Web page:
CpG island search: In order to enhance the specificity, the sequences have to be primarily processed by RepeatMasker (Smit and Green unpublished) to exclude potential noise due to some repeat elements exhibiting a structure similar to CGIs whereas they are often methylated (Ponger et al., in press). Moreover, to eliminate small CGIs corresponding generally to no-start CGIs, CpGProD uses a CGI definition more stringent that proposed by Gardiner-Garden and Frommer (1987). CGIs are defined as DNA regions longer than 500 nucleotides (instead 200 bp), with a moving average G+C frequency above 0.5 and a moving average CpG observed/expected (CpGo/e) ratio greater than 0.6. Moving average value for the G+C frequency and the CpGo/e ratio are calculated for each sequence by using a 500 nucleotides window moving along the sequence in steps of 1 nt. Overlapping windows with a G+C frequency greater 0.5 and a CpGo/e ratio greater than 0.6 were grouped to form the CGIs. Considering these parameters, 56% of the human genes and 52% of the rodent genes in the sequence dataset exhibit a start CGI. The percentage observed for human genes is similar to the result of Larsen et al. (1992) who used a threshold of 200 bp, indicating that the sensitivity is not decreased.




Start CpG island identification: A first score corresponding to the probability to be over the TSS (start-p) is calculated from the length, the G+C content and the CpGo/e ratio of each CGI. A second score is calculated from the AT skew and the GC-skew values which are two parameters quantifying a compositional bias between the plus and the minus DNA strands (Lobry, 1996) and exhibiting different values according to the strand of the corresponding gene (Ponger, unpublished data). A strand (plus or minus) and a probability to be over this predicted strand (strand-p) are determined from this score. These two relations were determined by using a Generalized Linear Model (McCullagh and Nelder, 1989) with the first half of the CGI dataset. Since, the CGI structure seems to be conserved in all studied mammals (pig, bovine, human) except in mouse and rat (Cuadrado et al., 2001; Matsuo et al., 1993), we used two datasets, one composed by human CGIs and one composed by rodent CGIs.




Implementation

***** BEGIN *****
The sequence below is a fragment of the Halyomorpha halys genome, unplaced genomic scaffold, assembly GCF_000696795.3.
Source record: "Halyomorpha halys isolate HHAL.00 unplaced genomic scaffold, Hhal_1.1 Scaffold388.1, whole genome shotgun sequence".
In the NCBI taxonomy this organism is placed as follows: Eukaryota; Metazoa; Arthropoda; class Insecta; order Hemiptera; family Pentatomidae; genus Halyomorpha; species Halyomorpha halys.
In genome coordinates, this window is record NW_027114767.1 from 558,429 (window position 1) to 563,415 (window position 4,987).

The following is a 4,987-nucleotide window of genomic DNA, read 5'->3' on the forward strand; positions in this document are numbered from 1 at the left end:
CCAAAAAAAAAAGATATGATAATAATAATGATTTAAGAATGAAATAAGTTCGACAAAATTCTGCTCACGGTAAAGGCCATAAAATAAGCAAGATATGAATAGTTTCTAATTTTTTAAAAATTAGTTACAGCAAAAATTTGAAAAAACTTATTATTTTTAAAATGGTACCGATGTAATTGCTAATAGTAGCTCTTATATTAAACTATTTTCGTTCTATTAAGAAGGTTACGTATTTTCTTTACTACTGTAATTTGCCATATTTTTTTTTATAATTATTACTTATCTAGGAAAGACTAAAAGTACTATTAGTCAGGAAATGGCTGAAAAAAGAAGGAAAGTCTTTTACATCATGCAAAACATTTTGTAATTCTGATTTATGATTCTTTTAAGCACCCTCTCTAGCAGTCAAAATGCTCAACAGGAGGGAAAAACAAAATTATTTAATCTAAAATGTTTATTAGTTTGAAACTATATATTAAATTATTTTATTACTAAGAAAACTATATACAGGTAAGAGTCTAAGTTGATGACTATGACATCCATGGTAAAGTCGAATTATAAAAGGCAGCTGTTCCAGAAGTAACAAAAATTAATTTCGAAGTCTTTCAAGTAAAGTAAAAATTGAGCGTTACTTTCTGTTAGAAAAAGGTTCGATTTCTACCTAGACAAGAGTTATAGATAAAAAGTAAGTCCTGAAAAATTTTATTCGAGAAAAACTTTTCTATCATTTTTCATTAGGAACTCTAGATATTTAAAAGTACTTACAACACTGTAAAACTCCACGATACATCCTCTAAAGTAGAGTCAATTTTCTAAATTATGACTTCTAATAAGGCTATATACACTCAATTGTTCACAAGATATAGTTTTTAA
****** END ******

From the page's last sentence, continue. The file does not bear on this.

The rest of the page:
CpGProD is implemented in C language. It is available either via a web server, useful for small dataset, or as a standalone application for larger dataset (for Solaris, Windows, Linux, SGI and MacOS). The output gives the structural characteristics (length, G+C frequency and CpGo/e ratio), the start-p value, the strand and the strand-p value of each detected CGI. Moreover, a graph representing CGIs over the sequences is drawn.



Results and discussion

The main result of CpGProD is a start-p value corresponding to the predicted probability to be a start CGI. The sensitivity and the specificity of CpGProD depend on the minimal start-p threshold chosen to predict promoter). CpGProD was tested by using the second part of the CGI datasets that was not used during the training step (table 1). In the human dataset, if all the detected CGIs are considered as promoters, CpGProD finds a CGI over 56 % of the TSSs with specificity about 0.39 (Table 1). If we consider as promoters only the CGIs with a start-p value greater than 0.3, the sensitivity decreases to 27 % whereas the specificity increases to 0.51. For both species, the sensitivity decreases and the specificity increases while the threshold value increases indicating that the start-p value is correlated with the probability to be a start CGI. Concerning the orientation of the promoters, 70 % of the human and 73 % of the rodent predictions are correct. These percentages increase with the start-p threshold (table 1).

CpGProD was compared with CpG_promoter and PromoterInspector by using three different datasets since these programs cannot be used on our data: the formers need a commercial license (for Splus), online access to the latter is strongly restricted Thus, CpGProD was test on a dataset composed by 19 human genes (825 kb) with a start CGI and already used to test CpG_promoter (Table 1). Another test was made by using two datasets previously used for PromoterInspector. The first is composed by 35 human and mouse genes with TSS annotations (table 1; 6 sequences, 1.37 Mb) whereas the second is composed by 545 genes located over the chromosome 22 (table 2; Dunham et al., 1999; 35Mbp). For this latter dataset we used the same method than that used by Scherf et al. (2001) with PromoterInspector: all the predictions located in the range –2000:+500 around the 5' extremity of a known gene or in the range –6000:+500 around the 5' extremity of a predicted gene were considered as a true positive promoter region. The results show that CpGProD exhibits a higher sensitivity and a higher specificity than CpG_promoter (table 1) and PromoterInspector (table 1 and table 2). The differences observed between CpG_promoter and CpGProD can be explained by the method used to search the CGIs. With CpGProD, repeated sequences and small CGIs are not considered, thus increasing the specificity of the start CGIs detection. Contrary to PromoterInspector, CpGProD is strictly dedicated to CGI associated promoters and is more efficient for this class of promoters. This difference between PromoterInspector and CpGProD confirms the results of Hannenhali and Levy (2001) showing that CGIs are the best signal to detect promoter regions. CpGProD was also applied to the Human Genome Project data (table 2; release 12 dec 2000; 44 sequences, 3.4 Gb). The results indicate that 27 % of the gene starts are localized in a CGI exhibiting a start-p value greater than 0.3. We observe a difference of sensitivity between the known and the predicted genes (41 % and 23% respectively) probably due to inaccuracy in location of 5' extremity of predicted genes. It could be useful for gene annotation to determine if all the CGIs with a start-p value greater than 0.3 can be associated with a gene.